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10 Replies Latest reply: Sep 18, 2008 10:51 AM by 807589 RSS

Unexpected class name for declared inner class of anonymous inner class

807589 Newbie
Currently Being Moderated
A numeric prefix is showing up in class name of a nested class declared inside of an inner class. Where is the '1' in "com.mycompany.Test$3$1Named" coming from? Is this proper behavior? If so, what's the point of this? Doesn't seem to happen further down the nesting tree; only for the first named class descending from an anonymous one.

package com.mycompany;

public class Test {
     private interface ClassStorage {Class<?> getClazz();}

     public static Class<?> ANONYMOUS_CLASS = (new Object() {}).getClass();

     public static  Class<?> ANONYMOUS_CHILD_OF_ANONYMOUS_CLASS = (
          new ClassStorage() {
               public Class<?> getClazz() {return (new Object(){}).getClass();}
          }
     ).getClazz();

     public static Class<?> NAMED_CHILD_OF_ANONYMOUS_CLASS = (
          new ClassStorage() {
               public Class<?> getClazz() {
                    class Named {}
                    return Named.class;
               }
          }
     ).getClazz();

     public static Class<?> NAMED_CHILD_OF_NAMED_CHILD_OF_ANONYMOUS_CLASS = (
          new ClassStorage() {
               public Class<?> getClazz() {
                    class Named {class InnerNamed {}}
                    return Named.InnerNamed.class;
               }
          }
     ).getClazz();

     public static Class<?> ANONYMOUS_CHILD_OF_NAMED_CHILD_OF_ANONYMOUS_CLASS = (
          new ClassStorage() {
               public Class<?> getClazz() {
                    class Named implements ClassStorage {
                         public Class<?> getClazz() {return (new Object() {}).getClass();}
                    }
                    return (new Named()).getClazz();
               }
          }
     ).getClazz();

     public static Class<?> NAMED_CHILD_OF_ANONYMOUS_CHILD_OF_NAMED_CHILD_OF_ANONYMOUS_CLASS =
      (
          new ClassStorage() {
               public Class<?> getClazz() {
                    class Named implements ClassStorage {
                         public Class<?> getClazz() {
                              return (
                                   new ClassStorage() {
                                        class InnerNamed {}
                                        public Class<?> getClazz() {return InnerNamed.class;}
                                   }
                              ).getClazz();
                         }
                    }
                    return (new Named()).getClazz();
               }
          }
      ).getClazz();

     public static void main(String[] pArgs) {
          System.out.println(ClassStorage.class.getName());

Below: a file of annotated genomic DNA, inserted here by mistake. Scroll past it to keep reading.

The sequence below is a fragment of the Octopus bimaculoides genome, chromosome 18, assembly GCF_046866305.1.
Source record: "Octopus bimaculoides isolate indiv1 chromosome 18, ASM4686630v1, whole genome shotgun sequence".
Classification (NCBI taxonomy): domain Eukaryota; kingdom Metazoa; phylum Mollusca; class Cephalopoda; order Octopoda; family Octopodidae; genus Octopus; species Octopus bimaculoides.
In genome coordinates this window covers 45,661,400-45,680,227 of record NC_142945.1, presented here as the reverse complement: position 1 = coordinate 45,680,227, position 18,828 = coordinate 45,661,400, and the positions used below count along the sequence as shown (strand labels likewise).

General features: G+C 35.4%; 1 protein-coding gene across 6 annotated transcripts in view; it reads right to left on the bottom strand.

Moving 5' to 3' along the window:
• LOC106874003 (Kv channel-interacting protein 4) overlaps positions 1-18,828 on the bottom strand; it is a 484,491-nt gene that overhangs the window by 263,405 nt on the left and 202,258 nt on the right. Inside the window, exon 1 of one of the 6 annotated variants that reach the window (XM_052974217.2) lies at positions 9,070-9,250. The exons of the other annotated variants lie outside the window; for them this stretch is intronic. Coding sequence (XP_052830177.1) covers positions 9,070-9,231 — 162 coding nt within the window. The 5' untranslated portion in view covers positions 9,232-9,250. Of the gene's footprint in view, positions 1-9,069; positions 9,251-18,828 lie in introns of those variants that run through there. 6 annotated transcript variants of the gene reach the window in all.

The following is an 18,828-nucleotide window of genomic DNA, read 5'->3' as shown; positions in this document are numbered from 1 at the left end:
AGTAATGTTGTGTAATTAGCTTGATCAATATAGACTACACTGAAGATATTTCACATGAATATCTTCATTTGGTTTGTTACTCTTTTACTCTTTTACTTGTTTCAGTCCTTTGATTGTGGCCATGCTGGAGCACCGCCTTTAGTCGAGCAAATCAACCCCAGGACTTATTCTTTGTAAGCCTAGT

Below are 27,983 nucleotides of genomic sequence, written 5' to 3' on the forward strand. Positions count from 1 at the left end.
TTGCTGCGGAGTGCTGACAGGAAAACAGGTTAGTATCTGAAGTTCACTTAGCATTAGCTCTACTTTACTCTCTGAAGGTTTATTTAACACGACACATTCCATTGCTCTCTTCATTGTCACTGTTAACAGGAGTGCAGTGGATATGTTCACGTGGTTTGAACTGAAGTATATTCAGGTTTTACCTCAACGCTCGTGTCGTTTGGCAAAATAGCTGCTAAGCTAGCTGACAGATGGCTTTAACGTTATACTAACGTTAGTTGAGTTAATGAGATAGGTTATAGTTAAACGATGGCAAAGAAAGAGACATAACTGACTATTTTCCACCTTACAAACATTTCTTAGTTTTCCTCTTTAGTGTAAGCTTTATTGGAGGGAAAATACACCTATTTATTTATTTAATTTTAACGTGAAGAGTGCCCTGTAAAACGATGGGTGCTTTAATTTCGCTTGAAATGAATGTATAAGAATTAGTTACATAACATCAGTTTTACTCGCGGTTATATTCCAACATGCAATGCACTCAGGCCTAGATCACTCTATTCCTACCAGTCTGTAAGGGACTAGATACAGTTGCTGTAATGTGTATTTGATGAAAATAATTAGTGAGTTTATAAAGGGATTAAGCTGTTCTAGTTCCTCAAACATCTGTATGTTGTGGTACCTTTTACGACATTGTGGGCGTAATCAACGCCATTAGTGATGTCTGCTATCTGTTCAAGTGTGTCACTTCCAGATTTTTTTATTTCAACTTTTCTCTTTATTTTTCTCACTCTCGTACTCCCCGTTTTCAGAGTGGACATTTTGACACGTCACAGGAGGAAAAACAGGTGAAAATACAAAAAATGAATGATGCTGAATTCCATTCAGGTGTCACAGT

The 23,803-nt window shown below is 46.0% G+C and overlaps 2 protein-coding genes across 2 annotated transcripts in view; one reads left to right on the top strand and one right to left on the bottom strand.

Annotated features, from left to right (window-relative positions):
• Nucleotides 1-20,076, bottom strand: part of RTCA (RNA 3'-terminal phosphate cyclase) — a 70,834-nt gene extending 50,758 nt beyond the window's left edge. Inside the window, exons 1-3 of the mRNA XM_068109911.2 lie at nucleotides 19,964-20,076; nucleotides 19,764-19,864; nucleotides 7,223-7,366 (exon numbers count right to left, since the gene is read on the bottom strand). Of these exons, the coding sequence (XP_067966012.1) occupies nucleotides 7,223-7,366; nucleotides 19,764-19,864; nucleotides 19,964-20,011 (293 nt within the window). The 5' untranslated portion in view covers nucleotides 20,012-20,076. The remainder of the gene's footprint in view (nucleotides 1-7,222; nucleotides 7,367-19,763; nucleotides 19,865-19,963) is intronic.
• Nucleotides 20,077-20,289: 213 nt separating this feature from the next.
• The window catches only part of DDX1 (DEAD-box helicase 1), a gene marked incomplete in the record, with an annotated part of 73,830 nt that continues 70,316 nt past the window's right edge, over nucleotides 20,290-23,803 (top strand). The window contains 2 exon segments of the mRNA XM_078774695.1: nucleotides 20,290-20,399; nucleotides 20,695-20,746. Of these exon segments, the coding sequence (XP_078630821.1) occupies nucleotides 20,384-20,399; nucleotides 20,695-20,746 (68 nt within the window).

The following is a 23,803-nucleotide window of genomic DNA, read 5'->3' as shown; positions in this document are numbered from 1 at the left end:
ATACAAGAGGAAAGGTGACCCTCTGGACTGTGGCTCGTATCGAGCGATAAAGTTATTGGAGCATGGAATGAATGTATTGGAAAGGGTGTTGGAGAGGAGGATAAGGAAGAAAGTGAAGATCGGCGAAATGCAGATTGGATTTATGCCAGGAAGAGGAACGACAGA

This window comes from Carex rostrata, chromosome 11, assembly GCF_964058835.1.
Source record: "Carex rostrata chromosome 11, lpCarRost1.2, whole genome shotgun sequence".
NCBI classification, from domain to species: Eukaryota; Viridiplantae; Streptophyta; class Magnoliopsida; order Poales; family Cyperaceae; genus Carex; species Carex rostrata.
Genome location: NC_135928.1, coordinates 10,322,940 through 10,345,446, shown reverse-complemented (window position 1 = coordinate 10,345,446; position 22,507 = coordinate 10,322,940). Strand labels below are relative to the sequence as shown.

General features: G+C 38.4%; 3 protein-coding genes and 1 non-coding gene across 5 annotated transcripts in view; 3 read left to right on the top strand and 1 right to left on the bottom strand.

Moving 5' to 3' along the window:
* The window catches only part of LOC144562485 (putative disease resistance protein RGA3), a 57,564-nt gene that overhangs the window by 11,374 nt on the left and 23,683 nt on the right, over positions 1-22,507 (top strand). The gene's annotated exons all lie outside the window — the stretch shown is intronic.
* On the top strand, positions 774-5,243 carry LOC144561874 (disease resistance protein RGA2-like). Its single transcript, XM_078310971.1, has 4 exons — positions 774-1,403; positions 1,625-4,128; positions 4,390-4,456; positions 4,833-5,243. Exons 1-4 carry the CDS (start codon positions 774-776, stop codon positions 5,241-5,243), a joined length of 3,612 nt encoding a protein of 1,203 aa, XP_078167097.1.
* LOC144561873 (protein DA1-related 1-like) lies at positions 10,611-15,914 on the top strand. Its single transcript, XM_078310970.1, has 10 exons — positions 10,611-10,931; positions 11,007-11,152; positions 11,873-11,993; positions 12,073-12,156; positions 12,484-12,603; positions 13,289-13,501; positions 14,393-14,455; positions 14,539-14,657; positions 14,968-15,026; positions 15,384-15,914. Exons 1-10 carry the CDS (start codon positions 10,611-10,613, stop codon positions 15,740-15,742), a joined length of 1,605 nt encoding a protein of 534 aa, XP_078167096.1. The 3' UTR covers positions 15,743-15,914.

System.out.println(ANONYMOUS_CLASS.getName());
          System.out.println(ANONYMOUS_CHILD_OF_ANONYMOUS_CLASS.getName());
          System.out.println(NAMED_CHILD_OF_ANONYMOUS_CLASS.getName());
          System.out.println(NAMED_CHILD_OF_NAMED_CHILD_OF_ANONYMOUS_CLASS.getName());
          System.out.println(ANONYMOUS_CHILD_OF_NAMED_CHILD_OF_ANONYMOUS_CLASS.getName());
          System.out.println(NAMED_CHILD_OF_ANONYMOUS_CHILD_OF_NAMED_CHILD_OF_ANONYMOUS_CLASS.getName());
     }
}
  • 1. Re: Unexpected class name for declared inner class of anonymous inner class
    807589 Newbie
    Currently Being Moderated
    Actually a numeric suffix is added the name of inner/nested/method local classes.
    In Java you don't have to give a class a name, but at the JVM level each class must be in its own file and have a unique name.
    So the compiler generates the names for you.
  • 2. Re: Unexpected class name for declared inner class of anonymous inner class
    807589 Newbie
    Currently Being Moderated
    I'm aware that anonymous inner classes are named automatically. That doesn't fully explain the output:

    com.mycompany.Test$ClassStorage
    com.mycompany.Test$1
    com.mycompany.Test$2$1
    com.mycompany.Test$3$1Named
    com.mycompany.Test$4$1Named$InnerNamed
    com.mycompany.Test$5$1Named$1
    com.mycompany.Test$6$1Named$1$InnerNamed

    I expected each qualified classname to be fully numeric or to match [a-zA-Z]\w*. "1Named" seems inconsistent. The '1' is not necessary for uniqueness.
  • 3. Re: Unexpected class name for declared inner class of anonymous inner class
    807589 Newbie
    Currently Being Moderated
    hwaite wrote:
    I'm aware that anonymous inner classes are named automatically. That doesn't fully explain the output:

    com.mycompany.Test$ClassStorage
    com.mycompany.Test$1
    com.mycompany.Test$2$1
    com.mycompany.Test$3$1Named
    com.mycompany.Test$4$1Named$InnerNamed
    com.mycompany.Test$5$1Named$1
    com.mycompany.Test$6$1Named$1$InnerNamed